You mean they are going to BSOD in a more vibrant and spectacular manner?
Running Windows 10 in the enterprise? Took the advice of Microsoft when it said the April 2018 Update was ready for the big leagues? You probably want to install last night's "quality improvements". In what is starting to feel a little more frequent than it should, Microsoft pushed out a raft of fixes for the 1803 incarnation …
"until they finally throw in the towel on that Metro UI disaster zone."
ack, but they've already gone and jumped in with both feet, hit the bottom, and started diving deeper with UWP and every OTHER excuse to "not let go" of the "Sinofsky and Larson-Greene" production often known as "The Metro UI".
You'd think they'd acknowledge their mistake and go back, but NOOooo. I guess the 'children in charge' "have decided for us" and we'll keep their lipstick-on-the-non-oinky-end-of-the-boar indefinitely, as it is now UNDEAD and can't be beaten to death any more. And THEY like it, so WE MUST AS WELL! [or they'll forcibly insert it into a body orifice for our own good]
"that's the rocking-horse-poo LTSB version"
Someone didnt RTFM. LTSB is very specially not for standard desktops (defined as anything that runs MS Office) and Office Proplus 2019 wont run on it, and from 2019 O365 wont run on it either. CBB is the way to go.
Actually, not having Office running on it is probably one more reason to use it.
The current version is dated 2016 which feels a bit long in the tooth. Although it's expressly not for desktop use I expect the 2018 version to allow for Office to run.
I'll continue to use a mix of iCloud and Office online in any case.
The eternal problem of how to test outside of production, just in case everything gets borked whilst needing testing to be done in production, where the real data resides...
* Sandboxing wont help because the data is usally on another device.
* Complete and exact copies of production environments are almost impossible to keep up to date without having the budget of MS behind you.
* Some of these bugs are only for extremely rare cases and would be damned hard to test without spending the entire IT budget on testing.....
And these are only the OS bugs, when we add O365 into the affaire then things really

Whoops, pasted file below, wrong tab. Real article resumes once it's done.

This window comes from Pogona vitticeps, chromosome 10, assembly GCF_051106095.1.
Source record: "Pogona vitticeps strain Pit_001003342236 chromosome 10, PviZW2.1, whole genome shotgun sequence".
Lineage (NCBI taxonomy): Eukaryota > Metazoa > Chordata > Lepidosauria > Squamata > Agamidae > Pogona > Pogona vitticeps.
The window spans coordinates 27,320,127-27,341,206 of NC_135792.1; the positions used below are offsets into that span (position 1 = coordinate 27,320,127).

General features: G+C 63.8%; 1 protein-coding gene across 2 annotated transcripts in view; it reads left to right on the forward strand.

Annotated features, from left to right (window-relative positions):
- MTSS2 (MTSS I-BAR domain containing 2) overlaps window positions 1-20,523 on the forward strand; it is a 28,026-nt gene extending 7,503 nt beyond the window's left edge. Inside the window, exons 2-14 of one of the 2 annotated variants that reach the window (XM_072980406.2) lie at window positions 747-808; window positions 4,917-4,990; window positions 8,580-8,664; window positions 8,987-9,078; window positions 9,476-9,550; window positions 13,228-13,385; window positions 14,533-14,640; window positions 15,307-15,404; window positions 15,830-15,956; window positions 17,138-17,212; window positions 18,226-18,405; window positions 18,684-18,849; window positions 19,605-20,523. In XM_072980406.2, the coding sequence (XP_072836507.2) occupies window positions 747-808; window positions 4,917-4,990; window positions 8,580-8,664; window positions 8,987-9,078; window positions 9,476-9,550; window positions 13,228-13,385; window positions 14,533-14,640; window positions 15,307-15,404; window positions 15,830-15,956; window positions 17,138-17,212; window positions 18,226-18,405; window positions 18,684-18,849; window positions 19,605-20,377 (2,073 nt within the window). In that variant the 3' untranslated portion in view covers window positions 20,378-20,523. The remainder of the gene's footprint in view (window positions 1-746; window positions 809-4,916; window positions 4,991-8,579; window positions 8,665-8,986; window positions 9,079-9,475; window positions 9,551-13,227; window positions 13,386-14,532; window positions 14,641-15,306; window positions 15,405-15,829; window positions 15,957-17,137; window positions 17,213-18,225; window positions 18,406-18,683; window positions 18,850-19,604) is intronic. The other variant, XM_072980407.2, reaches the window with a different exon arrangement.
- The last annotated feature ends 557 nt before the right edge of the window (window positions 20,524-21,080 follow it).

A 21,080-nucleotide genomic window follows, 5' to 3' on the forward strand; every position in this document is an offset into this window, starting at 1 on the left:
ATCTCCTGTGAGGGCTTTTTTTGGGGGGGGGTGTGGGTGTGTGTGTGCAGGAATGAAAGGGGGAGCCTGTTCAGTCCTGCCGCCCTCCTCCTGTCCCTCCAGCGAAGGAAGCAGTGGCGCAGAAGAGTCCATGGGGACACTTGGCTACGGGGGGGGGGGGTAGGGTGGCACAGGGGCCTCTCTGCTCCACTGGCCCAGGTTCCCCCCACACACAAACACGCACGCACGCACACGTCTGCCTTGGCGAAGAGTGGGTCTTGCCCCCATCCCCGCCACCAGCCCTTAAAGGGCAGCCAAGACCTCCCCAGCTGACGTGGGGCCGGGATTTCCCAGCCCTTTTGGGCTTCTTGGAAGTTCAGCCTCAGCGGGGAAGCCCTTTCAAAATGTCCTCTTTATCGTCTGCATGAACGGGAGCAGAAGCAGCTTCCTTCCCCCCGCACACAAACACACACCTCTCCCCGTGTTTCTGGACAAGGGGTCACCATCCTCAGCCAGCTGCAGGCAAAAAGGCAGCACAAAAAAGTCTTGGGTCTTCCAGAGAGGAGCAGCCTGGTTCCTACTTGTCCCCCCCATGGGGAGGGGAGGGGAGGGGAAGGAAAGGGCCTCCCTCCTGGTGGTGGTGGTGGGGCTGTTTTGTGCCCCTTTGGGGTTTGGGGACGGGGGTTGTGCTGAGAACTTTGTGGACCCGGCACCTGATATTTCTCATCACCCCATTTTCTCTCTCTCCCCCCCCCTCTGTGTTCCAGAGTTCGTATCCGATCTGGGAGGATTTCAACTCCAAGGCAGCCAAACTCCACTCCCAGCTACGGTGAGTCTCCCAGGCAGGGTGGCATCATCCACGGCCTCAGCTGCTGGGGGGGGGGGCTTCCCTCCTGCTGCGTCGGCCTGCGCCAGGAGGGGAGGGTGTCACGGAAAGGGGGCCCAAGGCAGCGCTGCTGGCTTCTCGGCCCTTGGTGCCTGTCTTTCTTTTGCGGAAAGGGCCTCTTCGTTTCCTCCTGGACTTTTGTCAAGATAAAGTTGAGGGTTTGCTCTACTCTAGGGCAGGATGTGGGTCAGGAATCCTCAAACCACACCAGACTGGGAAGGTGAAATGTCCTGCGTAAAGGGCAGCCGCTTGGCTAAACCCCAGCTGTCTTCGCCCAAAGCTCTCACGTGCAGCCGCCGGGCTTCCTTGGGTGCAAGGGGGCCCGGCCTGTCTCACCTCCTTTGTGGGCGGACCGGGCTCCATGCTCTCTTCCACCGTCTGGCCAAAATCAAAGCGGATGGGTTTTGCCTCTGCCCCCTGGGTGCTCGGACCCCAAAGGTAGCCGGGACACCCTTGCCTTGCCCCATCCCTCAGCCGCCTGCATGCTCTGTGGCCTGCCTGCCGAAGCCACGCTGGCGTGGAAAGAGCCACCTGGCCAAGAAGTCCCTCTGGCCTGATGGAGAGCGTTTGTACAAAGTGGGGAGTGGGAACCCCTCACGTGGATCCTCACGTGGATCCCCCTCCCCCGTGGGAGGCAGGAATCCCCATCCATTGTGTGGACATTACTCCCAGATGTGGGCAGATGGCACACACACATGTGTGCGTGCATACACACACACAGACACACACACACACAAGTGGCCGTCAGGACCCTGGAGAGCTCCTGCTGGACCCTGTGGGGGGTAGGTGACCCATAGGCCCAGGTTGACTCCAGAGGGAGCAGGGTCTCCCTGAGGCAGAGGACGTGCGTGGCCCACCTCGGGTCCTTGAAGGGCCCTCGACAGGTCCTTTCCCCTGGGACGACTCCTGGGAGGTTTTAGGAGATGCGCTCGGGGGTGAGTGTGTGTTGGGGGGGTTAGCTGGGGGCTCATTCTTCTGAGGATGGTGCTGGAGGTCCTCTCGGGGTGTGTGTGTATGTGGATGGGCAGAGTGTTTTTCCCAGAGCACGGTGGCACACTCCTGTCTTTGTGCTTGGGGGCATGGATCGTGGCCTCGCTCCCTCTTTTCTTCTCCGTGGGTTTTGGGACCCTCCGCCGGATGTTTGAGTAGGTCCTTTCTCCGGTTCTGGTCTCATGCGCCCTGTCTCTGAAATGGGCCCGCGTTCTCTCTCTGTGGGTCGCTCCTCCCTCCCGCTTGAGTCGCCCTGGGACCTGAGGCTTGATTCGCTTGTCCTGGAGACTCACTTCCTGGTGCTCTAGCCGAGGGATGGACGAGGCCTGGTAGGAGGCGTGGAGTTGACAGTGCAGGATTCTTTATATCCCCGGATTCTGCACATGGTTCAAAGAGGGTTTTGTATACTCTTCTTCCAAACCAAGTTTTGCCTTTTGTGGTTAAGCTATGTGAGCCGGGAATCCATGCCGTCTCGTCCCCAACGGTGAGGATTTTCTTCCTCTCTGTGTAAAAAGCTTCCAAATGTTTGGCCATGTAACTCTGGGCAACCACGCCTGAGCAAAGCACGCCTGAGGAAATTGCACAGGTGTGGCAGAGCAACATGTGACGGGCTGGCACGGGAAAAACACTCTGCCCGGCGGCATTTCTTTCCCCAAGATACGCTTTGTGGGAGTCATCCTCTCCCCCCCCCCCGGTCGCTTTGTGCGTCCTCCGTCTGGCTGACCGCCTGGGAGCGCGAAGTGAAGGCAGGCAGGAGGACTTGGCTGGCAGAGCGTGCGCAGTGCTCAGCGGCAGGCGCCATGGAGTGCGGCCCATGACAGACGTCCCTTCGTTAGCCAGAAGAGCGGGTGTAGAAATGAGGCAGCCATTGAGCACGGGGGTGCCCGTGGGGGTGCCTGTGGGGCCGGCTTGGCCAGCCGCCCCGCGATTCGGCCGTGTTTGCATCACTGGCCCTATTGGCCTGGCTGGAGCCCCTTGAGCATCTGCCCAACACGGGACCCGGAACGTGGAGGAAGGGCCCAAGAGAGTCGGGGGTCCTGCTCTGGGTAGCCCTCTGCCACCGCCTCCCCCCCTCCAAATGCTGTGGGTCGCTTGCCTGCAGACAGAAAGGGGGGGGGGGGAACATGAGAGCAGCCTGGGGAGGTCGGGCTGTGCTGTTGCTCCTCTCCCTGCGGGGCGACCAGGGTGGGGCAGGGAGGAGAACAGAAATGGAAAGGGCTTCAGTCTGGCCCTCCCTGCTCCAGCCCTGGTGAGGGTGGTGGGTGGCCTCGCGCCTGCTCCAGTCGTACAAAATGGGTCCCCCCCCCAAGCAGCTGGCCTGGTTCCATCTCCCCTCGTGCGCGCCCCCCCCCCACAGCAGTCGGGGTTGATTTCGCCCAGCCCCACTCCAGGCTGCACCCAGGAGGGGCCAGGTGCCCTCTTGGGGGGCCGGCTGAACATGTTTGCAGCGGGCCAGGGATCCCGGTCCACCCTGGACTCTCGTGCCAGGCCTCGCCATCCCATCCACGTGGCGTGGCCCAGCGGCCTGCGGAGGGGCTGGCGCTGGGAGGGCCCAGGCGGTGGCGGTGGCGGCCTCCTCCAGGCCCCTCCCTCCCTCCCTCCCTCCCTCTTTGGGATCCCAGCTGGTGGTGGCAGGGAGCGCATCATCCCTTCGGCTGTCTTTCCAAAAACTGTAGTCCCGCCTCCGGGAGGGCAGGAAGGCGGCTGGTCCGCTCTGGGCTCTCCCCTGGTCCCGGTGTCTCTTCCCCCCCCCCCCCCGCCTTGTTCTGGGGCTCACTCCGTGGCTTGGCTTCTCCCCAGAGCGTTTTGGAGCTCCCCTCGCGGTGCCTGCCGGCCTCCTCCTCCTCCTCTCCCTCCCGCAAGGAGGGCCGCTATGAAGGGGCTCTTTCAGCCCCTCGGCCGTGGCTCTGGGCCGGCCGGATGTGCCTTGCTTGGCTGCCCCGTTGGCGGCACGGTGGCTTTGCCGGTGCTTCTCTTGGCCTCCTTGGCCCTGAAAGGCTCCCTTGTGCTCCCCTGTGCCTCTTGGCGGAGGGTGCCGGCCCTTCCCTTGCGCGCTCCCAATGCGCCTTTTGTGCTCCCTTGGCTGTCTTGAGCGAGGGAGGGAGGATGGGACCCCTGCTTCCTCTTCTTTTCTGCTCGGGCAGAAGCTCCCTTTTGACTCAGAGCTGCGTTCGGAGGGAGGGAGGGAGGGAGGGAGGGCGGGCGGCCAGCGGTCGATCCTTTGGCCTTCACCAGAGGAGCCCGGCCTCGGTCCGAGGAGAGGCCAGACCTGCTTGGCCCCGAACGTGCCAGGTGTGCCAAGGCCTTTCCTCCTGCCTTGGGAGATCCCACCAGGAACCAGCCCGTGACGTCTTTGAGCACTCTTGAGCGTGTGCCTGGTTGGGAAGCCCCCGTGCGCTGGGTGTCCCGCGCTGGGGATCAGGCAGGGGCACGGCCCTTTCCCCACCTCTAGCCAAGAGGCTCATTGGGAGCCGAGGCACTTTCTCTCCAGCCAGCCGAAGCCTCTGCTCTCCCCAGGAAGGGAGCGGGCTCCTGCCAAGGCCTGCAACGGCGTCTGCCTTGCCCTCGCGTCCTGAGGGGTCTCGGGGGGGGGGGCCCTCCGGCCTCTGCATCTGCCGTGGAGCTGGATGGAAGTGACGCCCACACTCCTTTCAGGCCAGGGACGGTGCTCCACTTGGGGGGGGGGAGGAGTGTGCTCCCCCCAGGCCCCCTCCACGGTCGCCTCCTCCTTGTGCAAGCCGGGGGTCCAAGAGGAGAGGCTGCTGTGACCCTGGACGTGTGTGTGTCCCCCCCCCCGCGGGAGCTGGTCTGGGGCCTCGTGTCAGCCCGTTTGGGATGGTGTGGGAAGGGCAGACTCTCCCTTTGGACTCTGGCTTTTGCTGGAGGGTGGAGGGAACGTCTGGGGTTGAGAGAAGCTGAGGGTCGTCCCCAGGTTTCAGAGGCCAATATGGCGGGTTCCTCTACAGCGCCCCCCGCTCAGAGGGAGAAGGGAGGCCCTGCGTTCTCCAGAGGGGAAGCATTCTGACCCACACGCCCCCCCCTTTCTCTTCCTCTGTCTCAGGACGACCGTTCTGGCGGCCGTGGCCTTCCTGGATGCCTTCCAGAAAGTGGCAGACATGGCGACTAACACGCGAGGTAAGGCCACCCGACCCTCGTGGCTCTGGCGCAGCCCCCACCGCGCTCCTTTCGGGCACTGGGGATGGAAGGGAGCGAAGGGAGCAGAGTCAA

Sighs in despair as IT never seems to evolve, it just repeats Ad Infinitum..
As someone who has used Microsoft for OS and other applications pretty much since day 1, I have to wonder what is going on.
It is as though they have split every function out to separate teams and they have each gone their own way with no communication between teams. So many changes and 'improvements' that nearly do what was intended. Updates that nearly fix faults and bug fixes which also kill minor functions or introduce new bugs and an overall plan that...OK so no overall plan then.
It is made worse because even though the alternatives are quite good, they have their own problems either through price (Apple) or else from a lack of the slightly niche applications (Linux) used by the people who would then sing Hosannahs for their liberation from Windows
I had mostly moved away from Windows but only by keeping a VM running for those oddities and using a console for gaming but I have been drifting back because while I can keep Windows 7 going it is just so much more convenient even though it means I have weird things happen every once in a while.
Is this a failing of OS developers or is it just that we demand more from a simple PC than it is able to supply in one box?
"Is this a failing of OS developers or is it just that we demand more from a simple PC than it is able to supply in one box?" Only Slurp, others seem to grasp users prefer stability over featuritis. Also, even Arch Linux (a true rolling release) and derivatives try to ship a minimal usable installation to users. Arch updates are not attempting to add features just because even if the packages are near the bleeding edge.
I remember a time in the days of windows 3.1 and up to 98/Me where updates were simply not required.
The latest version of the OS fixed issues and applied new features, sometimes MS would release the odd exe to patch this or that but basically you just went with what you had. Sure win 2000 ended up with about 3 or 4 service packs but back then I think there was much more effort put into getting it right as much as possible before release.
Updates obviously are required to patch security issues in an online world but many of these updates are fixing bugs in functionality or introducing new bugs when fixing the existing bugs.
This simply seems too strange to be true. We started with releases of windows that did not get updates so were presumably heavily tested (on a functional level at least) before leaving the door. Once XP came out and allowed MS to patch on the fly we ended up with bugs squashed and security holes fixed to the point that XP became one of the most secure platforms due to its maturity. Win 7 got much the same but since them we have been going downhill with unfinished, untested, freshly compiled code being rushed out to beta test on us lusers.